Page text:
History of the McCords and another untimely death, with more to come from this house’s rich history.
One of the most satisfying aspects of exploring old homes is getting to know the descendants of the pioneer residents of Alameda. In the case of 2242 San Antonio Ave., a 131-year-old Alameda Treasure built by Thomas I. Pyne in 1891, I’ve been fortunate to connect with two former residents of the home. Their family history dates back to 1912 at this residence, and they have original documents dating back to E. A. Fargo, who first bought the home in 1892.
Fred Strube, of White Salmon, Washington, is the great-great-grandson of William Peoples McCord, the farmer/rancher who bought the house after the tragic death of Miss Susie Diamond in 1912 (see Part 2 of this story). Fred spent the first years of his life in the backyard of the main house, living with his parents and sister in a converted carriage house — a structure that still stands to this day. They called it the cottage. Fred put me in contact with his sister, Carol Strube Gustaveson, of Redmond, Oregon. As family historian, she has provided a wealth of family photos and memories for this story.
The McCord family buys 2242 San Antonio Ave.
The house changed ownership for only the second time in its history after the untimely death of Mollie A. Fargo’s sister, Susie Diamond, who was hit by a train at Willow Station in Alameda in 1912 while attempting to settle the estate of her late sister. At that time, Miss Diamond’s neighbor in Hanford, California, William Peoples McCord, stepped forward to purchase the San Antonio Avenue home for his son Burnside McCord (1863-1927) and daughter-in-law Catherine McCord (1859-1947), who were living in Alameda at the time. William P. McCord also purchased two other homes on the same block — 2249 and 2250 San Antonio Ave. — for two of his other children who were living in Alameda. Both are significant Victorian-era homes in their own right, and the McCord family connection to all three homes is a nice discovery as part of this story.
William Peoples McCord, the patriarch of this clan, was born in Ohio in 1831. The McCords have Scottish roots, and the American branch of the McCords traces back to immigrants who arrived in America as early as 1720. In 1852, when he was 21 years old, McCord traveled via ship to California by way of the Isthmus of Panama, making his way on foot over the isthmus before hopping on the steamer Winfield Scott to San Francisco, with a six-week stopover on the island of Tobago. He worked in mining and mercantile pursuits in Sacramento, Suisun, and Placerville before returning east to bring out his family in 1856.
McCord married Lois Sofia Crippen (1833-1911) in 1850, two years before heading to California to seek his fortune. He ran a meat market in Vacaville for four years before spending some time in Denver, Colorado, and then heading back to the Golden State. He bought cattle in Los Angeles and drove them to Bakersfield. In 1872, McCord established a ranch near Bakersfield, where he dug irrigation ditches and provided free water to all ranchers in the vicinity. From there, he went to Hanford, where he bought land in 1886. He and his sons raised stock and farmed, and they soon operated on a large scale with over 1,000 acres of alfalfa. In 1908, after many years of hard work, McCord was able to retire from farming, and he sold most of his land. That may explain how he could afford to buy three houses in Alameda for his children.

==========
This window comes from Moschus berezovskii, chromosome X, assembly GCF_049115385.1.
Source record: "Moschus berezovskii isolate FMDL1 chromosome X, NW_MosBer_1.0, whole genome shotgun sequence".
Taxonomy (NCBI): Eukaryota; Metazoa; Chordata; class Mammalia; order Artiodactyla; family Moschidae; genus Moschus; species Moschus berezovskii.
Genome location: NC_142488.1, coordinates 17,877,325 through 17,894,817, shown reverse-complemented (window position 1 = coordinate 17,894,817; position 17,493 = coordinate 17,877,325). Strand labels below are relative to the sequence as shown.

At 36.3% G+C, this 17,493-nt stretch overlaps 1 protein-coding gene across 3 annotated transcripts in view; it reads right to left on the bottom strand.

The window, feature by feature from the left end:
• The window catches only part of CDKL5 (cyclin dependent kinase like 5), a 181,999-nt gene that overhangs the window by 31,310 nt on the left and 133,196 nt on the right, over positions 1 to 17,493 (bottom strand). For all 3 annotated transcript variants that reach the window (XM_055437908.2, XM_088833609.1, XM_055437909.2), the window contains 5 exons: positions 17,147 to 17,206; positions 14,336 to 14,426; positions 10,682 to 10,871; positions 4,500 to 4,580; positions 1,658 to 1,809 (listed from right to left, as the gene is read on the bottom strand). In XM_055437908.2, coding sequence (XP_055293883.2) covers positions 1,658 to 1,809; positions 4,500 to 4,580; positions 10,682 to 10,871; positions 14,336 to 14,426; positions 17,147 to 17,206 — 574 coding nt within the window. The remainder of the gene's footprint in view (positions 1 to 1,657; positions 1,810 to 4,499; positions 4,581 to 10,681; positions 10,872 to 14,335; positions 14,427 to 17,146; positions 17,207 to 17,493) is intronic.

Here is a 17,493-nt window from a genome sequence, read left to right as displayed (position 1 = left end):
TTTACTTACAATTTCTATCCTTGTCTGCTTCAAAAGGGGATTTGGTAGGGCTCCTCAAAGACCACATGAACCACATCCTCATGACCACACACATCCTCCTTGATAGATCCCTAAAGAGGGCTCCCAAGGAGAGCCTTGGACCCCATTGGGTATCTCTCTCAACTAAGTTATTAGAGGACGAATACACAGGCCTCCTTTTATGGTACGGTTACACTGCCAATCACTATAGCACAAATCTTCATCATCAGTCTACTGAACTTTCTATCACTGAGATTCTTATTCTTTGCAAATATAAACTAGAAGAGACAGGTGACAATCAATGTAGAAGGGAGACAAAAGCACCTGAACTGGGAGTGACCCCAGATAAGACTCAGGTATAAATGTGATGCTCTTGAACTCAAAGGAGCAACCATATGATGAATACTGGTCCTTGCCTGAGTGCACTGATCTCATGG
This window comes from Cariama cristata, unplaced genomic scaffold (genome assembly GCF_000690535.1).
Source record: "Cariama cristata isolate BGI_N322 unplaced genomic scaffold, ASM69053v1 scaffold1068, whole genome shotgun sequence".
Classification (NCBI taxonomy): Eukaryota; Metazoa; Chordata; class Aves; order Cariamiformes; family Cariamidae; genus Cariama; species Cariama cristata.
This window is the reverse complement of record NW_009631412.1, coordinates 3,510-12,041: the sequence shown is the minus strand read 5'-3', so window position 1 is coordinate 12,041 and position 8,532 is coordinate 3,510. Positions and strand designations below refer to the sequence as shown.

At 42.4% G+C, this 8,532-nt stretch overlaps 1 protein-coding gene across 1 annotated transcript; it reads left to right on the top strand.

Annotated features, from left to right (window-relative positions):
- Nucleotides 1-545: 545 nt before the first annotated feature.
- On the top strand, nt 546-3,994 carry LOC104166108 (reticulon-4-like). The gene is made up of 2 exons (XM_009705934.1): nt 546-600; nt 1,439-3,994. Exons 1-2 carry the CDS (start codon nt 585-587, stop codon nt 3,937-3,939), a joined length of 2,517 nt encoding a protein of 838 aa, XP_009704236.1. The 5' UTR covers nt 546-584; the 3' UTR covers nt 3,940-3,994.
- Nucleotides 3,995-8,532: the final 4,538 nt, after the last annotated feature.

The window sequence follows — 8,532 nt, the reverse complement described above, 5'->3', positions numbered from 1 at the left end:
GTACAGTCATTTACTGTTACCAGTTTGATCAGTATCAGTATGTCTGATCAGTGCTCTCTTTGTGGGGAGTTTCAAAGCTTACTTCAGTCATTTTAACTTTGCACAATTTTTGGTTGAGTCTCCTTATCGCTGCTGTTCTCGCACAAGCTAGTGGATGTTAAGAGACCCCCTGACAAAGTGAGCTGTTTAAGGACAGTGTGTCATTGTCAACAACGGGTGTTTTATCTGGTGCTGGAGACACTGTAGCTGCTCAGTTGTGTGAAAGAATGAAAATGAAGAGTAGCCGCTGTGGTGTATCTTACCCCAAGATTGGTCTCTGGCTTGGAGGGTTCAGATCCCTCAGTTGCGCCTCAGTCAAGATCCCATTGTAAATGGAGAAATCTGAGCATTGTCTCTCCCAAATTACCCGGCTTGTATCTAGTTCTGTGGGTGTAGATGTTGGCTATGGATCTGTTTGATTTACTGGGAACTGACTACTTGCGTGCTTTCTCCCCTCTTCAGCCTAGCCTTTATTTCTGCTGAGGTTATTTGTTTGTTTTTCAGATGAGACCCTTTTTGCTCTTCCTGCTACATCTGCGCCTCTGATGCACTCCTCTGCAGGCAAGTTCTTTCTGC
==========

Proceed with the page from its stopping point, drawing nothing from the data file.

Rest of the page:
An untimely end
William’s son Dallas McCord (1857-1891), with whom he had been in business for years, unfortunately met a tragic end in 1891, 17 years before William retired from farming and ranching. On November 7, 1891, Dallas McCord, age 34 and an ex-sheriff of Kern County, was hitching up four young horses to a farming implement called a harrow when the horses suddenly bolted. The harrow was pulled over a large stick and was thrown into the air. While trying to avoid the stick, McCord was thrown onto the sharp revolving blades of the harrow, which caused mortal wounds.
Dr. Duncan of Hanford was called to the scene, but McCord never recovered from the shock to his system, according to Duncan’s statement. Dallas McCord left behind a wife, Nancy Emeline Chapman, and five children, in addition to other close relatives who mourned his loss. He was described as a kind and loving parent, and an upright, honest, and courageous man, beloved by all who knew him.
And so, the history of the people of 2242 San Antonio Ave. — which already included the tragic deaths of the Fargos’ two children in 1873, the 1892 passing of Earl A. Fargo only one year after moving into his new house, and the death-by-train of Mollie Fargo’s sister at Willow Station in 1912 — then included the sorrows of the McCord family, who were about to take ownership of the house for several generations.
More stories yet to be uncovered at 2242 San Antonio Ave.
The story of this house, like any old house, is not just about deaths and tragedies. As we’ve seen, those events are inevitably part of life, but there are so many other stories that are interesting, unique, and uplifting as well. In coming articles, we’ll be exploring more history of the extraordinary residents of 2242 San Antonio Ave. As the story of this house continues, we’ll learn why patriarch William Peoples McCord decided to move from Hanford to Alameda, how a double wedding at the house made the local newspapers, and how the house became a classroom for aspiring artists. All this and more will be revealed as we dig into the history of this Alameda Treasure.
Contributing writer Steve Gorman has been a resident of Alameda since 2000, when he fell in love with the history and architecture of this unique town. Contact him via [email protected]. His writing is collected at AlamedaPost.com/Steve-Gorman.